The main purpose of a European dimension to quality assurance is to promote mutual trust and improve transparency while respecting the diversity of national contexts and subject areas. The principles of diversity and institutional autonomy and the rights of economically active persons to free movement within the European Union all increase the need for the use of quality assurance evaluation and accreditation mechanisms for different European university studies.
The most tangible result of the entire process of European convergence, in terms of quality assurance, was the drafting of the Standards and guidelines for quality assurance in the EHEA, the document that sets out the European standards for the internal and external assurance of quality for higher education institutions and external quality assurance agencies. As mentioned above, these standards were adopted in 2005 by the European Ministers Responsible for Higher Education in the Bergen Declaration. They are included in all review methodologies used by AQU Catalunya.
The European Diploma Supplement (DS) is a document enclosed in an official diploma certifying the award of a degree/qualification, the purpose of which is to improve the international transparency and fair academic and professional recognition of qualifications. Its fundamental purpose is to provide a description of the nature, level, context, content and status of studies pursued and successfully completed by the student.
European Commission (2009). The Diploma Supplement.
Royal Decree 1044/2003, 1 August, whereby the procedure for universities in Spain to issue the European Diploma Supplement was established.
A qualifications framework is a structure that allows an individual to be classified according to acquired learning outcomes through the use of descriptors. With the Bergen Communiqué (2005), the European Ministers adopted the Framework for Qualitucations of the EHEA, and confirmed their commitment to developing the complementarity of qualifications frameworks compatible with the broader framework in Europe in each of the participating countries before the end of 2010. In 2008, the European Parliament also recommended the establishment of the European Qualifications Framework, which affects all levels of education, including higher education.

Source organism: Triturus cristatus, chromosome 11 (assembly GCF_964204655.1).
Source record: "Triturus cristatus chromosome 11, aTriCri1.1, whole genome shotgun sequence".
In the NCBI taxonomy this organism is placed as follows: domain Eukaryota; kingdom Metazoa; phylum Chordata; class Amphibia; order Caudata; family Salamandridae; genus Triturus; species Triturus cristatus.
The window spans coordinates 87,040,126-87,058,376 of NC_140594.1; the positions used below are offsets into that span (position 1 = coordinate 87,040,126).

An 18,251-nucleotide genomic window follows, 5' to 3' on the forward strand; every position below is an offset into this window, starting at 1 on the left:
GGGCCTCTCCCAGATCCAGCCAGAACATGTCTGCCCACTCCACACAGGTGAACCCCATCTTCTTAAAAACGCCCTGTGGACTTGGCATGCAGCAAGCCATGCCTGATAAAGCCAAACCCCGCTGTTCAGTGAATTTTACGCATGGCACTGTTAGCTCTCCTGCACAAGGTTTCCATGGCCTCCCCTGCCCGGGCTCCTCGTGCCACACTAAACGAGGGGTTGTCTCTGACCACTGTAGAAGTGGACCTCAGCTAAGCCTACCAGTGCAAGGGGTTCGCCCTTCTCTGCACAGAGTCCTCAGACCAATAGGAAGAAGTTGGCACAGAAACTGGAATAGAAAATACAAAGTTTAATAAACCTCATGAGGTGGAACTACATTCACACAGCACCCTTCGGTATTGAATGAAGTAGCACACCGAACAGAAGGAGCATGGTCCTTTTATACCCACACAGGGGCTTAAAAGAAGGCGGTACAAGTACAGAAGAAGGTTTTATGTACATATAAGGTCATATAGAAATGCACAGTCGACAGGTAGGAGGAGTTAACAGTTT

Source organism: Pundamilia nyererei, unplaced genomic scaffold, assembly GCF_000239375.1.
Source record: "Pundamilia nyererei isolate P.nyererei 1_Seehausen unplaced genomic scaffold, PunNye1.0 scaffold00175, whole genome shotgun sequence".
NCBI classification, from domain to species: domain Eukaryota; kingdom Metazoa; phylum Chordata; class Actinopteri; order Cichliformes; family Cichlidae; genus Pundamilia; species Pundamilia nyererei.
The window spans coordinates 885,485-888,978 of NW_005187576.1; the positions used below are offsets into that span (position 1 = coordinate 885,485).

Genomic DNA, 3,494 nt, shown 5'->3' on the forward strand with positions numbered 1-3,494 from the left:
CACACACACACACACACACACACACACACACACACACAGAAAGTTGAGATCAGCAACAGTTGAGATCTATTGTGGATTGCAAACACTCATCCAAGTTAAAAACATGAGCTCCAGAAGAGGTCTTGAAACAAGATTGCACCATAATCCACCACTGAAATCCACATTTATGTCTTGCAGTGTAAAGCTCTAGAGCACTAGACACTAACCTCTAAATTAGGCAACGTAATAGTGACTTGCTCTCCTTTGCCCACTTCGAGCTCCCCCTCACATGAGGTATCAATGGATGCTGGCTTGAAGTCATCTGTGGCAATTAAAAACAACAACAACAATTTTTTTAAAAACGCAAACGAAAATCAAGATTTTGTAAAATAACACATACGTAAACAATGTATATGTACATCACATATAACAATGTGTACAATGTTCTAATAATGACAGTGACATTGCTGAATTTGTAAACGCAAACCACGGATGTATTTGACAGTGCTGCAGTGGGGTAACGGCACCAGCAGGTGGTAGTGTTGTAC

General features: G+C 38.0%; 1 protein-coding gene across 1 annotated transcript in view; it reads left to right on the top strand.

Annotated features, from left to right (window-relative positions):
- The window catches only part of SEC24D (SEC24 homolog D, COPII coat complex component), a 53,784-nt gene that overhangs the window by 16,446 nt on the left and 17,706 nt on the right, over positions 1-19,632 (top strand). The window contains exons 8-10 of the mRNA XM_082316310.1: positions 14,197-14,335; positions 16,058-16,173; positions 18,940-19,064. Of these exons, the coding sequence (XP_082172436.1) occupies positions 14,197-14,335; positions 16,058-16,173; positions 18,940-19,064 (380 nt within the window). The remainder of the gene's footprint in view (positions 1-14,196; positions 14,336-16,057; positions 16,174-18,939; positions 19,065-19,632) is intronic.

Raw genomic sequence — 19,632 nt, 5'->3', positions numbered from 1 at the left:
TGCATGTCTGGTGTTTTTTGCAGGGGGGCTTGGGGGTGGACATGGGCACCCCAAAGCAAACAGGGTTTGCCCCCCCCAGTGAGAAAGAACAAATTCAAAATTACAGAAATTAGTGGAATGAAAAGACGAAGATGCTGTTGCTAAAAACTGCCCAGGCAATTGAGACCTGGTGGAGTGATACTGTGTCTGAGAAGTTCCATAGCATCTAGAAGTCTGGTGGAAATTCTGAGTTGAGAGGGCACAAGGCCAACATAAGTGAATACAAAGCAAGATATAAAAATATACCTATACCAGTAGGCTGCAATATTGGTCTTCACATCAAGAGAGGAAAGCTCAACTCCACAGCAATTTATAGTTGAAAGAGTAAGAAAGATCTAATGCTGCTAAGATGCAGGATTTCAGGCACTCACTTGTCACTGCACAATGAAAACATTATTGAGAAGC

The Spanish Qualifications Framework for Higher Education (MECES) is currently being developed. Qualifications frameworks are important instruments in achieving comparability and transparency within the EHEA and facilitating the movement of learners within, as well as between, higher education systems. They should also help HEIs to develop modules and study programmes based on learning outcomes and credits, and improve the recognition of qualifications as well as all forms of prior learning.
In addition to the adoption of ECTS as a unit of measurement for new degrees, a new approach was introduced which places the focus of the learning process on the students (student-centred learning). This is a variation in relation to the previous paradigm, which focused on input by the teacher, and has many implications for a whole series of factors that are closely connected: more specific learning outcomes, enhancement of the competences and skills to be acquired by students, the pre-eminence of outputs over inputs, the emphasis on employability, the changing role of teachers and, lastly, the adoption new educational approaches to teaching.
Programme curricula need to assure not just the cognitive mastery of disciplines, but also the enhancement of other aspects of learning, such as the acquisition of basic competences, both those specific to each discipline and generic ones (common to any degree programme) as well. Courses of study need to clearly state what is expected of students, and they therefore need to be based more on outputs than inputs.
It also changes and reorients the traditional role of the teacher, which was to structure and transmit knowledge, in a direction that is more sensitive to the development and needs of the students. Moreover, the assessment of learning outcomes, which needs to include all associated aspects and also give students more control over their progress, has become a key element in the educational process.